Palladio (1508-80) combined classical restraint with constant inventiveness to produce one of the most beautiful, and easily the most influential, series of buildings in the history of art.
In this brilliantly incisive study, Professor Ackerman sets Palladio in the context of his age - the great Humanist era of Michelangelo and Raphael, Titian and Veronese - examines each of the wonderful villas, churches and palaces in turn, and tries to penetrate to the heart of the Palladian miracle. Palladio's theoretical writings are important and illuminating, he suggests, yet they can never do justice to the intense intuitive skills of 'a magician of light and colour'. Indeed, as the fine photographs in this book reveal, Palladio was 'as sensual, as skilled in visual alchemy as any Venetian painter of his time', and his countless imitators have usually captured the details, but not the essence, of his supreme style. There are buildings all the way from Philadelphia to St. Petersburg which bear witness to Palladio's 'permanent place in the making of architecture', yet he richly deserves also to be seen on his own terms; this masterly introduction to a master architect does just that.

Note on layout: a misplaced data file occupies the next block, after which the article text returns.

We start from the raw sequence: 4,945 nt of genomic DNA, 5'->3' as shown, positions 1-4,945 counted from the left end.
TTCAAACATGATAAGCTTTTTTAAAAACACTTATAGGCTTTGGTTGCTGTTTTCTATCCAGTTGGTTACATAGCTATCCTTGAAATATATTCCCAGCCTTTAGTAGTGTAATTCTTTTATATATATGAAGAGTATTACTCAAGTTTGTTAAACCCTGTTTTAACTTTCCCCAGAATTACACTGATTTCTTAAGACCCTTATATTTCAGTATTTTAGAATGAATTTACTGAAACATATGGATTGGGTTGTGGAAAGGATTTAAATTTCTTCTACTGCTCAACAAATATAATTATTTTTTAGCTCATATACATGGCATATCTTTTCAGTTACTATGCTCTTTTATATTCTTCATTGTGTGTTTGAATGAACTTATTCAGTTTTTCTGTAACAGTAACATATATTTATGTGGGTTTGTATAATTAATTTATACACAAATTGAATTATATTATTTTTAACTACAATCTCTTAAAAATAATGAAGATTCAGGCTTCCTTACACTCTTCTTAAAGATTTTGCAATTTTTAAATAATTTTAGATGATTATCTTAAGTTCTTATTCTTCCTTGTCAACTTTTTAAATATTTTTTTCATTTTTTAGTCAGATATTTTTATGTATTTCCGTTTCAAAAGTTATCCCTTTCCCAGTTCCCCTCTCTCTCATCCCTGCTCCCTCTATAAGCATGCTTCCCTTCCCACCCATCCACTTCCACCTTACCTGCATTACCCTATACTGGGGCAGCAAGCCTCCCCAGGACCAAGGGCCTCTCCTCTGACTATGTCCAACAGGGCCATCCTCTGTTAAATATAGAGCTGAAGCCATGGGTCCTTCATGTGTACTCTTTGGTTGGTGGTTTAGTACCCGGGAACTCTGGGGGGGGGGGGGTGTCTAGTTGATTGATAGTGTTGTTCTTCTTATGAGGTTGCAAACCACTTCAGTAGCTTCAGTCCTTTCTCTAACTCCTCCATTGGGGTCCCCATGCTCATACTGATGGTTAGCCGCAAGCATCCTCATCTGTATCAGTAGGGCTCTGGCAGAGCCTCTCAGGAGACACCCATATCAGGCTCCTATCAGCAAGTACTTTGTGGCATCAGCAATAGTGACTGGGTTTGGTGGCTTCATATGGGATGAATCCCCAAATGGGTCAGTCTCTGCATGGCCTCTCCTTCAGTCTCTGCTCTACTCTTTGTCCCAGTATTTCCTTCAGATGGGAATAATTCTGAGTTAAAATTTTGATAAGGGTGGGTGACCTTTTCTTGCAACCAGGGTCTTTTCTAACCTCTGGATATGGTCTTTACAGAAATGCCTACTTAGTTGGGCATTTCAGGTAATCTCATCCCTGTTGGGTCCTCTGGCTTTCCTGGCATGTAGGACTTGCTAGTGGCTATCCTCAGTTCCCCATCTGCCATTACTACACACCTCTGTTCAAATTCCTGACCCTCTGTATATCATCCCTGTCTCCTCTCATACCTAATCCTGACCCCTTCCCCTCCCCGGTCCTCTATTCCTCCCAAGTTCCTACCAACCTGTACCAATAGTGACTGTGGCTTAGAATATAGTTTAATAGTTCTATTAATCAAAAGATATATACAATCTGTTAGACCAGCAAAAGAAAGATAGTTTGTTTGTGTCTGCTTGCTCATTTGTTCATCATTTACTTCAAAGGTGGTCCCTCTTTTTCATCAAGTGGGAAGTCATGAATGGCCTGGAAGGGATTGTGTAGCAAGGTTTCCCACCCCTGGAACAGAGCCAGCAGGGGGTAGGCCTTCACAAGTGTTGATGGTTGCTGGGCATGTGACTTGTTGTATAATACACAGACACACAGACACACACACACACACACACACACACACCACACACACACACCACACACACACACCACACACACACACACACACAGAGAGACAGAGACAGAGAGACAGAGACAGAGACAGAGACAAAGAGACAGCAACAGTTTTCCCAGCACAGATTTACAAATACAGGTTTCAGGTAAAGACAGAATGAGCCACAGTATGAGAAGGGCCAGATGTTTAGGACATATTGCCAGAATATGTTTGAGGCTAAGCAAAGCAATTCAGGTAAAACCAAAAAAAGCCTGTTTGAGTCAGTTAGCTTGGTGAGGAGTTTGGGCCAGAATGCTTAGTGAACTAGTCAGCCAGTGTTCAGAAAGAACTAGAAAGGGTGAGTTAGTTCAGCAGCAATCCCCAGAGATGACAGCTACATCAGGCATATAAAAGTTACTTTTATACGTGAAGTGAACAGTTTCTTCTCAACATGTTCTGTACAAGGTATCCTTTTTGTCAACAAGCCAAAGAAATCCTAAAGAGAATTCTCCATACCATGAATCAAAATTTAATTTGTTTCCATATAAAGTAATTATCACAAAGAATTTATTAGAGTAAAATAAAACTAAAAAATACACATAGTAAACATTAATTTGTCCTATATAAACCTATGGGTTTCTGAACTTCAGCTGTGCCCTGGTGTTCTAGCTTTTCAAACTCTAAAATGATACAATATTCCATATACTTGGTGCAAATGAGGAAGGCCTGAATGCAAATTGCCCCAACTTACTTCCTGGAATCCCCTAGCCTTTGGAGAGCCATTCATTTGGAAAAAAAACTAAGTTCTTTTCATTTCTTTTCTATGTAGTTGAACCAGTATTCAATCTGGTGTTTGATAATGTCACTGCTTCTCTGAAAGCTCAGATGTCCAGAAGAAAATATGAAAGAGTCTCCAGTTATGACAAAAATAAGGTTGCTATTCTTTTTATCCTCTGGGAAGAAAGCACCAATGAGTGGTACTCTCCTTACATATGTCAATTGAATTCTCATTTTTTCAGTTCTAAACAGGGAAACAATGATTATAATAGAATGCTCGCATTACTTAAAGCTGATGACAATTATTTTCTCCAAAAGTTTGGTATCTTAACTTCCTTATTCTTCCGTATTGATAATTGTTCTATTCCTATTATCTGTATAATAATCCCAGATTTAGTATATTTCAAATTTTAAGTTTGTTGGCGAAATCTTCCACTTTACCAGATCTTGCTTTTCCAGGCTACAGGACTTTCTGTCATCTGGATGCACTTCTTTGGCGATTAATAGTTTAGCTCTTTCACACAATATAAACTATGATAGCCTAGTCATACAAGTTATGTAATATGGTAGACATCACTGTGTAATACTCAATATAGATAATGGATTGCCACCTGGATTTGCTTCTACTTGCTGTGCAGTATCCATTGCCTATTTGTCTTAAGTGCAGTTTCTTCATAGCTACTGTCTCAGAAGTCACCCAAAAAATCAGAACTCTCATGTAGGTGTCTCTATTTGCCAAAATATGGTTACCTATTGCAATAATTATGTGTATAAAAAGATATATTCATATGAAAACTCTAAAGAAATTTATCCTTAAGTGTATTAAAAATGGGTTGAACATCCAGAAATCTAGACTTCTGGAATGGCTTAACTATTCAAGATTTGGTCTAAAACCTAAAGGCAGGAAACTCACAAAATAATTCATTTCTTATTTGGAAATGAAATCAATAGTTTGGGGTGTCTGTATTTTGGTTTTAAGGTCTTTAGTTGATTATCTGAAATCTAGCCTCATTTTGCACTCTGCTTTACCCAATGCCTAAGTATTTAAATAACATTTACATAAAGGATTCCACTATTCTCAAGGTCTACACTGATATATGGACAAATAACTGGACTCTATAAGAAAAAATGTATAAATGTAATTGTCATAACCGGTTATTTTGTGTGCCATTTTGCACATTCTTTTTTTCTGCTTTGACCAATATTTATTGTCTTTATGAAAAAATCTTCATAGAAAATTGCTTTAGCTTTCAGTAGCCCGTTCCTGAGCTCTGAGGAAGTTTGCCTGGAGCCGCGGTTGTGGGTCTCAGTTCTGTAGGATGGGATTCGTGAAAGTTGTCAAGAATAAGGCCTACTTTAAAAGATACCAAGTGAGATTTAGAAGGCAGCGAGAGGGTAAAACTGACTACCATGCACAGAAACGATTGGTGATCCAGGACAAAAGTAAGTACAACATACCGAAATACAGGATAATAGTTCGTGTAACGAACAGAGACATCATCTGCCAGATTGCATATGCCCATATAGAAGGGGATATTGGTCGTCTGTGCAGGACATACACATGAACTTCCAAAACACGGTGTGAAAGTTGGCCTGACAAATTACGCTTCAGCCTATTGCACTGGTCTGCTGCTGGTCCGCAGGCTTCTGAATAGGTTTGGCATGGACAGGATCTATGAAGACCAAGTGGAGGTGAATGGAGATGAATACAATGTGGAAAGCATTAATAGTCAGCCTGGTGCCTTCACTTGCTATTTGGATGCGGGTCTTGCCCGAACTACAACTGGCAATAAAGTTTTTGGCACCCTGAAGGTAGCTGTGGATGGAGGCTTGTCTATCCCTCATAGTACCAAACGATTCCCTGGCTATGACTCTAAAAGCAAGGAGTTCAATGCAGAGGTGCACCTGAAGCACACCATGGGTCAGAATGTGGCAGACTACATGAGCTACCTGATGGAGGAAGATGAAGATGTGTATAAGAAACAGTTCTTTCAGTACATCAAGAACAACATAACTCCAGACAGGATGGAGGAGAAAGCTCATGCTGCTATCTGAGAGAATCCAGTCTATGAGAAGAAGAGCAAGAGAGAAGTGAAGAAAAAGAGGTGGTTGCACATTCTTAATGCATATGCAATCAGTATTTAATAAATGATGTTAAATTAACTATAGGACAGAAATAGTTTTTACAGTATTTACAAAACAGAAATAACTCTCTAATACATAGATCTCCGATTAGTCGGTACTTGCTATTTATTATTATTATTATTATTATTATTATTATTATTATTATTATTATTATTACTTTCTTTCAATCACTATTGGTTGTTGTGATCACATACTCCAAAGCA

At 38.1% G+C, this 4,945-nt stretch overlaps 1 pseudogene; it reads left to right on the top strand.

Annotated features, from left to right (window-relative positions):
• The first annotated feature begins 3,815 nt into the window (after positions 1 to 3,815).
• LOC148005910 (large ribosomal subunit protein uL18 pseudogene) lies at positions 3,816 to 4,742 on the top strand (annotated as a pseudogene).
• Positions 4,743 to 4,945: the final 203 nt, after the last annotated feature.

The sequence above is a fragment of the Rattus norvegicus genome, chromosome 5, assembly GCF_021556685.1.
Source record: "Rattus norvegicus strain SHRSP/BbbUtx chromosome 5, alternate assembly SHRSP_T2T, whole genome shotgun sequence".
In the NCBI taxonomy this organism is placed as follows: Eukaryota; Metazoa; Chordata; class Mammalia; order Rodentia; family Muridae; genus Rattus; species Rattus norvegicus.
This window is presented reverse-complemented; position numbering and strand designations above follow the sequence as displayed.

Table of Works
1. Palladio and His Times
3. Civic and Domestic Architecture
4. Ecclesiastical Architecture
5. Principles of Palladio's Architecture
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